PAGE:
Even short walks on hot pavements or asphalt can burn sensitive paw pads and cause severe pain. Test the temperature by placing the back of your hand against the ground for seven seconds. If you struggle to hold your hand to the hot ground, it’s too hot for a walk.

Try sticking to grass trails and avoid scorching concrete or asphalt wherever possible. The general rule of thumb is if it is too hot for you to walk barefoot, it is definitely too hot for your dog!

3. Heatstroke

Watch closely for signs of heatstroke, the most common heat-related sickness in dogs. Image: Miriams-Fotos

Dogs regulate their temperatures by sweating through their paws, noses, and panting. Heatstroke happens when they are no longer able to regulate their temperature. Breeds with thick fur and short noses like Pugs are more likely to suffer from heatstroke.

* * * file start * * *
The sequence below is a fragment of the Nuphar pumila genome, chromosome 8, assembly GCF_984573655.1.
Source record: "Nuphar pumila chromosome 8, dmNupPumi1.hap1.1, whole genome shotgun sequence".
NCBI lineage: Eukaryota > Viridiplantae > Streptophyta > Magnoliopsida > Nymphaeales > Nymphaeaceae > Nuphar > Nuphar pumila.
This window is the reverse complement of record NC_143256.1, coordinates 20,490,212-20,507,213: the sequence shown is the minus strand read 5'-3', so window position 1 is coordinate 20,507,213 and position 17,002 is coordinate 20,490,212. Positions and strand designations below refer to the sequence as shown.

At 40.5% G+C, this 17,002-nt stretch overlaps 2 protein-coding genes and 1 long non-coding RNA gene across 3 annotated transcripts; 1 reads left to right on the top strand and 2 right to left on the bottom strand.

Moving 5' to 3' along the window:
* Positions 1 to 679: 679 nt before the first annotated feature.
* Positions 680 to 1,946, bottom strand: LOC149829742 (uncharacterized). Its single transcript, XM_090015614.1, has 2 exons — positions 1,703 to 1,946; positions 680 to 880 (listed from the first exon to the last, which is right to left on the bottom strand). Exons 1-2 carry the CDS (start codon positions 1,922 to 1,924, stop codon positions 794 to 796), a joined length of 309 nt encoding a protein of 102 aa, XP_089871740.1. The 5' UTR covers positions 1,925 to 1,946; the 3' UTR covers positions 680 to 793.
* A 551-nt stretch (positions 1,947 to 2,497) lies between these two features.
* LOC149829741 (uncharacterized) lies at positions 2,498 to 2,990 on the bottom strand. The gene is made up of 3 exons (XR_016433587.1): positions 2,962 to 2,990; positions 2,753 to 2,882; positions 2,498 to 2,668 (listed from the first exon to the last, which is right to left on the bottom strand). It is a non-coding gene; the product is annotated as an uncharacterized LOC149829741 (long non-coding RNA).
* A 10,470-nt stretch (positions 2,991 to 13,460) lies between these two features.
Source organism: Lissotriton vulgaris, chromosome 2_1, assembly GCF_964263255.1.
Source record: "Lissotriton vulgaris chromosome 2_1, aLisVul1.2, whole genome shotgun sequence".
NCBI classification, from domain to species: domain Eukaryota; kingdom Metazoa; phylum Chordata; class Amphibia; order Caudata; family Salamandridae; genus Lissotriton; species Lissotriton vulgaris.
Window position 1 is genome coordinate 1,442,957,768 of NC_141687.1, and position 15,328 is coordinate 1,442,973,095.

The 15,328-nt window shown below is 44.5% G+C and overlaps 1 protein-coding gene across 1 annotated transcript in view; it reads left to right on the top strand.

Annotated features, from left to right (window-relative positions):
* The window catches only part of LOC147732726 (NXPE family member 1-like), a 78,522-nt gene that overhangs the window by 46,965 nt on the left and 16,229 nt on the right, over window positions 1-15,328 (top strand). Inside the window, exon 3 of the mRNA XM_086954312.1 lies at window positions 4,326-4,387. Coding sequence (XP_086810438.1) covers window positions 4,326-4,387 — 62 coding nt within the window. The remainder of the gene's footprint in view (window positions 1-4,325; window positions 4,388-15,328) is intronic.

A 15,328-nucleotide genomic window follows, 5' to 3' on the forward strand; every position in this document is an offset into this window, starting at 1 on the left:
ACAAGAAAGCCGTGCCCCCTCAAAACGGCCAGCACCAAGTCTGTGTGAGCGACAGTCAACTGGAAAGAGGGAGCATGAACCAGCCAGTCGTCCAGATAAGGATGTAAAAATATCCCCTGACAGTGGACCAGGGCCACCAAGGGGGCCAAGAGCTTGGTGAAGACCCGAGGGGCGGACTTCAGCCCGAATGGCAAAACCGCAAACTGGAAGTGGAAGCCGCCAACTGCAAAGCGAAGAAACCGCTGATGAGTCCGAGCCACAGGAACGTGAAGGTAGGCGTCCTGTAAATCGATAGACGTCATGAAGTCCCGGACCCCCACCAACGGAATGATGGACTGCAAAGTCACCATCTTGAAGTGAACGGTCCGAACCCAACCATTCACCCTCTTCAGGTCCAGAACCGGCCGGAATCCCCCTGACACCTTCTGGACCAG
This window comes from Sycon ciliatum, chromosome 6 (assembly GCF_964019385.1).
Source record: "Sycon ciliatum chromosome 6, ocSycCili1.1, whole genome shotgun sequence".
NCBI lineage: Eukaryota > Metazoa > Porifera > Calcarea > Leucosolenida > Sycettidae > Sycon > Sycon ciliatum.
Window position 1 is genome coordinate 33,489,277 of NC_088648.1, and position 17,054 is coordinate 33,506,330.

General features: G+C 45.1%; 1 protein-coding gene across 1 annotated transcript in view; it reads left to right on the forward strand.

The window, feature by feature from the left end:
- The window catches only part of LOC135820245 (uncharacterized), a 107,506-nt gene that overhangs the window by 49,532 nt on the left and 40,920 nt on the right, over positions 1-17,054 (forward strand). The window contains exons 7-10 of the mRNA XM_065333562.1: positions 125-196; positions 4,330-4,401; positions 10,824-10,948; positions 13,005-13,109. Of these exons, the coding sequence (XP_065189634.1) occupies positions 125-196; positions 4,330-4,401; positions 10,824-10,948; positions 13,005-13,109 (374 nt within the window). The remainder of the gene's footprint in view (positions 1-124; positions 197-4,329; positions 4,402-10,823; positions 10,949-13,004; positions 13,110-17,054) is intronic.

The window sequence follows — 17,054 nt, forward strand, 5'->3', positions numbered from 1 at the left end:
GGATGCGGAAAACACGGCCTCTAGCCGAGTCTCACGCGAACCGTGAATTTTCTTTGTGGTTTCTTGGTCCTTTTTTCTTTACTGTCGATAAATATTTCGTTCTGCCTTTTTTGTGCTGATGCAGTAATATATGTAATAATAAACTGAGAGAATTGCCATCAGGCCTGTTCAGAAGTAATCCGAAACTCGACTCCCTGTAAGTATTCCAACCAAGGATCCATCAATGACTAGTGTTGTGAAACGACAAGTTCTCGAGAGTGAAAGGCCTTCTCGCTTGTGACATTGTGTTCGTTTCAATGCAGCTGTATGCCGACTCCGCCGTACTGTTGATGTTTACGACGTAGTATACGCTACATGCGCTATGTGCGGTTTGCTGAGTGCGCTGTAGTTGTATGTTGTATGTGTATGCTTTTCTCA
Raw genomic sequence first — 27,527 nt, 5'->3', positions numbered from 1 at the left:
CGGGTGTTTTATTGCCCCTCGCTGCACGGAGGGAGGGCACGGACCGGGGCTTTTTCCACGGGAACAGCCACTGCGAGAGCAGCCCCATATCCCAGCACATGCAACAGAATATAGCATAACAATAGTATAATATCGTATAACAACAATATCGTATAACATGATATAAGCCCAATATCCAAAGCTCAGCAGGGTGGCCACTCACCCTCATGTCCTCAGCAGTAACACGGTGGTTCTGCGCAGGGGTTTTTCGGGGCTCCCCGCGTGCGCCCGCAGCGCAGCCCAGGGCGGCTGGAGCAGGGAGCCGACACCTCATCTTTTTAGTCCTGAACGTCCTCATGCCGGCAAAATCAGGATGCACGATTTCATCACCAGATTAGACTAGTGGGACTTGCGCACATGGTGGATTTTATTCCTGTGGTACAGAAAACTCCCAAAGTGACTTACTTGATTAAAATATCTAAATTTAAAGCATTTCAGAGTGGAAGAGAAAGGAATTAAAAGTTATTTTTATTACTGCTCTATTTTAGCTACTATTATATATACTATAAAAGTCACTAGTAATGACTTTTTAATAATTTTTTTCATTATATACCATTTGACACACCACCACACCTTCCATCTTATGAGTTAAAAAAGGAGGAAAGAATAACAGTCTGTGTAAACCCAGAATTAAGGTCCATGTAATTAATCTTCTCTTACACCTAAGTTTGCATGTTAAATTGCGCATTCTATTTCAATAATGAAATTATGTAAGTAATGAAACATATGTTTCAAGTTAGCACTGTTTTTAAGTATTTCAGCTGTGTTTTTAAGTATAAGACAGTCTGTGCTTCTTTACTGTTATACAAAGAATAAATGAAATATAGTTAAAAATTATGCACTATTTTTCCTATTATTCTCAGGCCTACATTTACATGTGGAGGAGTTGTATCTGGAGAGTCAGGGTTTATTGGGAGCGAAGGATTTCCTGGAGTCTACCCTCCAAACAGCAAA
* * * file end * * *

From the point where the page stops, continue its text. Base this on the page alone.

Watch your dog closely in hot weather for symptoms of heatstroke such as:

    • Drooling excessively
    • Rapid heart rate
    • Excessive panting
    • Red gums
    • Lethargy and weakness
    • Excessive thirst
    • Vomiting or diarrhea
    • Staggering or collapsing

If you suspect heatstroke in a dog, visit a veterinary medical professional immediately. Heatstroke is a potentially fatal condition if left untreated.

4. Apply sunscreen

Just like us, dogs can suffer from sunburn too, especially with breeds with short hair. Dogs cannot use sunscreen meant for humans as they often contain ingredients that are toxic if ingested.

Check with your vet about the availability of sunscreen for dogs and test the product on a small patch of your dog’s skin before applying it all over the body.

Sensitive areas like the nose, lips, ears, and belly often get sunburned, especially if you have to be out and about during the hottest times of the day.